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If there is one question I get more than any other, it’s “Why do you shoot RAW?” Let me take you back to 2003 when I picked up my first DSLR – the Nikon D2H. The online photo community was very different at that time, and we certainly didn’t have as much access to information as we do now. Coming from the film world, there was never a question of file formats, only what type of film to use. Suddenly with digital, there was a slew of file formats to familiarize yourself with – JPEG, RAW, TIFF and RAW + JPEG.
I made phone calls to as many photographers as I knew who were shooting digital and asked what they shot. Some of them said they were shooting JPEG and others were shooting RAW, but they did not know why. At that point, I really did not know a lot about file formats and I started to ask questions to form my own opinion on what I should use.
Here is what I learned from talking with other pros: JPEG was all about compression and smaller files, which meant I could capture a large number of images and fit them on my memory card. (Here’s another fun blast from the past – my first 1GB memory card cost me a whopping $279.) Regardless of the storage possibilities, I knew that if JPEG meant compression and RAW was uncompressed, I was better off sticking with RAW. It just made sense to me that if JPEG files toss away information in the hopes of larger quantity, and RAW kept all your information, I was better off going with the quality option.
Funny enough, this line of thinking didn’t automatically mean I was completely sold on RAW. I still thought that JPEGs were better because they looked better right out of the camera, but this was also a time when I never set my picture control because I had no idea there was such a thing. I didn’t know that if I changed the contrast or sharpness of the picture control that it would affect my JPEGs. This whole digital world was all new to me and pretty much new to everyone around me as well.
I can honestly say that having the JPEG files early on, before we had software like Lightroom to advance a process that was barely functional in Photoshop, gave me understanding in how to process my RAW files later on. I would sit there and try to match my RAW processing to the JPEGs and every once in a while I would see that I could process the image better then what the JPEG gave me.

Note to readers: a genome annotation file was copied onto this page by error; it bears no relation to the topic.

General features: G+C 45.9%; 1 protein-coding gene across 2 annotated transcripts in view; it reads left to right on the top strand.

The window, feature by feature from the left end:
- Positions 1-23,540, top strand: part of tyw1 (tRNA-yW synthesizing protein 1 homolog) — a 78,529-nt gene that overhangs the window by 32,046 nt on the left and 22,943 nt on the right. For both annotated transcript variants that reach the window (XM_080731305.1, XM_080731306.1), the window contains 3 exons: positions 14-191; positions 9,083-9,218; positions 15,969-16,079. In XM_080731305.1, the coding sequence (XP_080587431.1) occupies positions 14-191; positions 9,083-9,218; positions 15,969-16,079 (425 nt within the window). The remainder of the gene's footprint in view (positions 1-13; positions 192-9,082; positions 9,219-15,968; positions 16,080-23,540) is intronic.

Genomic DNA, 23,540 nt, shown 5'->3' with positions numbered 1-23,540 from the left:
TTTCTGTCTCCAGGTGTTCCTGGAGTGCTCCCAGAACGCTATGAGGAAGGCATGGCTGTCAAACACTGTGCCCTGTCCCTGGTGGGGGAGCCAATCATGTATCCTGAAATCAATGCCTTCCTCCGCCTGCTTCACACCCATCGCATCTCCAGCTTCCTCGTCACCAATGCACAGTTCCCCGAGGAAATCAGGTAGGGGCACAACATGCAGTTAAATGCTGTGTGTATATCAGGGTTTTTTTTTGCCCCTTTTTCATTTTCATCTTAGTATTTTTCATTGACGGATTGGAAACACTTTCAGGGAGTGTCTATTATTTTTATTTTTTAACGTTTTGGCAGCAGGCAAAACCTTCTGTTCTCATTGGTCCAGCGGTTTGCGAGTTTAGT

Eventually I went from RAW+JPEG Fine to JPEG Basic to not even shooting the JPEG. It took time, but I realized that the decision I made back in 2003 to shoot RAW was the right one. I may not have fully known the power of the RAW file back then but I certainly do now.
Lets look at why I still shoot RAW and why I suggest you do as well.
The RAW file is all of the data that your camera captured, meaning that it does not toss away information that your camera “thinks” you don’t need. JPEGs on the other hand are compressed, losing valuable data your camera assumes you do not need, leaving you with a file with very limited editing capabilities – you can not go back to the original data to reprocess your image. Think of it like this: if you’re baking a cake and you use all of your ingredients and then you burn it, you can’t go back and start again from scratch. With a RAW file, it’s like baking a cake with a nearly unlimited supply of ingredients, so even if it comes out slightly burned, you can still fix it and maintain quality.
Another advantage of RAW over JPEG is that every time you make a change to a JPEG and save it, there is a loss of quality – it locks those changes in and you can not go back and make corrections. A RAW file, on the other hand, allows you to press the reset button and start back fresh without losing any quality or information.
Some people may tell you that “they get it right” in the camera so they don’t need to shoot RAW. I do not agree with that notion at all. Shooting RAW does not mean you don’t strive to get it right in the camera or that you are less of a photographer. Sure, it’s a slight safety net that allows you to make corrections if your exposures were off, but to me it comes down to having all the data vs tossing a lot of it away.
I SHOOT RAW because I know I can tweak the file better than what the camera could ever do. I was there, I saw the color of the sky, the tone of the skin and the details in the shadows. The RAW file gives me full control to express what I want the image to look like. Whether it’s processing it in color or black and white, I am in control and can always start back with the RAW data.
The reason I bring all of this up today is that I recently looked back into my photo archives of RAW files and I found the image below from March 28th 2006. Back then, I processed that image in Photoshop since Lightroom had not yet been released and we were just starting to scratch the surface of what we could do with RAW files. After all of these years, that file remained the way I processed it because I did the best with what I had. Today, Lightroom 4 is a powerhouse that allows me to unlock the power of the RAW FILE like never before. I was able to take another pass at that image and process the file again, better than I ever could have done it seven years ago.
That’s the point and one of the major reasons I SHOOT RAW: I think the RAW file is built for the future. For me to go back to a RAW image from 2006 and process it with today’s technology is why I SHOOT RAW. The future of digital photo processing is being rewritten all the time, but I know having the RAW files will allow me to unlock unforeseen possibilities on that distant date in the future.
My name is Jared Polin and I SHOOT RAW.